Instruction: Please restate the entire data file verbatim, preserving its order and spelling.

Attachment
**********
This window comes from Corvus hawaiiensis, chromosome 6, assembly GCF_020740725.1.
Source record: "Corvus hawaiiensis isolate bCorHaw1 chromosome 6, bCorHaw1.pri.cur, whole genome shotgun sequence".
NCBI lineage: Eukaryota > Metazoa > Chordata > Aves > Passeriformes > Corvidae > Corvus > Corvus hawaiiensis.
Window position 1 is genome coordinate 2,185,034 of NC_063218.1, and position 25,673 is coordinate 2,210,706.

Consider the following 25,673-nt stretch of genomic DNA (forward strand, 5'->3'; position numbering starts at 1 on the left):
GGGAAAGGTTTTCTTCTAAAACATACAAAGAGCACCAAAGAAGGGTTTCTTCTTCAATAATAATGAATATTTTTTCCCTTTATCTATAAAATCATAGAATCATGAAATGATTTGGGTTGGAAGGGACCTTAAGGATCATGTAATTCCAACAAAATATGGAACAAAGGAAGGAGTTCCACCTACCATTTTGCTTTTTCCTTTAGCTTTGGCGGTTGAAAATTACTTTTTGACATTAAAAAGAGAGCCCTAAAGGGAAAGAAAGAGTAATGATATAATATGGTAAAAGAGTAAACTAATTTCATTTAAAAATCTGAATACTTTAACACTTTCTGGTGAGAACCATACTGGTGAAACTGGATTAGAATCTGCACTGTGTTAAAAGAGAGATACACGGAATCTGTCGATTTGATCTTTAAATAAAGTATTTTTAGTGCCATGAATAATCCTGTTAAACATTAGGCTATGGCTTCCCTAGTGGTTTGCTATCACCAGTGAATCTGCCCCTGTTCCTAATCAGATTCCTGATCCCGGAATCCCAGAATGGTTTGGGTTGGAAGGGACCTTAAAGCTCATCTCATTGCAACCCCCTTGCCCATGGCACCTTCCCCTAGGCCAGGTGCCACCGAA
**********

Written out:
This window comes from Corvus hawaiiensis, chromosome 6, assembly GCF_020740725.1.
Source record: "Corvus hawaiiensis isolate bCorHaw1 chromosome 6, bCorHaw1.pri.cur, whole genome shotgun sequence".
NCBI lineage: Eukaryota > Metazoa > Chordata > Aves > Passeriformes > Corvidae > Corvus > Corvus hawaiiensis.
Window position 1 is genome coordinate 2,185,034 of NC_063218.1, and position 25,673 is coordinate 2,210,706.

Consider the following 25,673-nt stretch of genomic DNA (forward strand, 5'->3'; position numbering starts at 1 on the left):
GGGAAAGGTTTTCTTCTAAAACATACAAAGAGCACCAAAGAAGGGTTTCTTCTTCAATAATAATGAATATTTTTTCCCTTTATCTATAAAATCATAGAATCATGAAATGATTTGGGTTGGAAGGGACCTTAAGGATCATGTAATTCCAACAAAATATGGAACAAAGGAAGGAGTTCCACCTACCATTTTGCTTTTTCCTTTAGCTTTGGCGGTTGAAAATTACTTTTTGACATTAAAAAGAGAGCCCTAAAGGGAAAGAAAGAGTAATGATATAATATGGTAAAAGAGTAAACTAATTTCATTTAAAAATCTGAATACTTTAACACTTTCTGGTGAGAACCATACTGGTGAAACTGGATTAGAATCTGCACTGTGTTAAAAGAGAGATACACGGAATCTGTCGATTTGATCTTTAAATAAAGTATTTTTAGTGCCATGAATAATCCTGTTAAACATTAGGCTATGGCTTCCCTAGTGGTTTGCTATCACCAGTGAATCTGCCCCTGTTCCTAATCAGATTCCTGATCCCGGAATCCCAGAATGGTTTGGGTTGGAAGGGACCTTAAAGCTCATCTCATTGCAACCCCCTTGCCCATGGCACCTTCCCCTAGGCCAGGTGCCACCGAA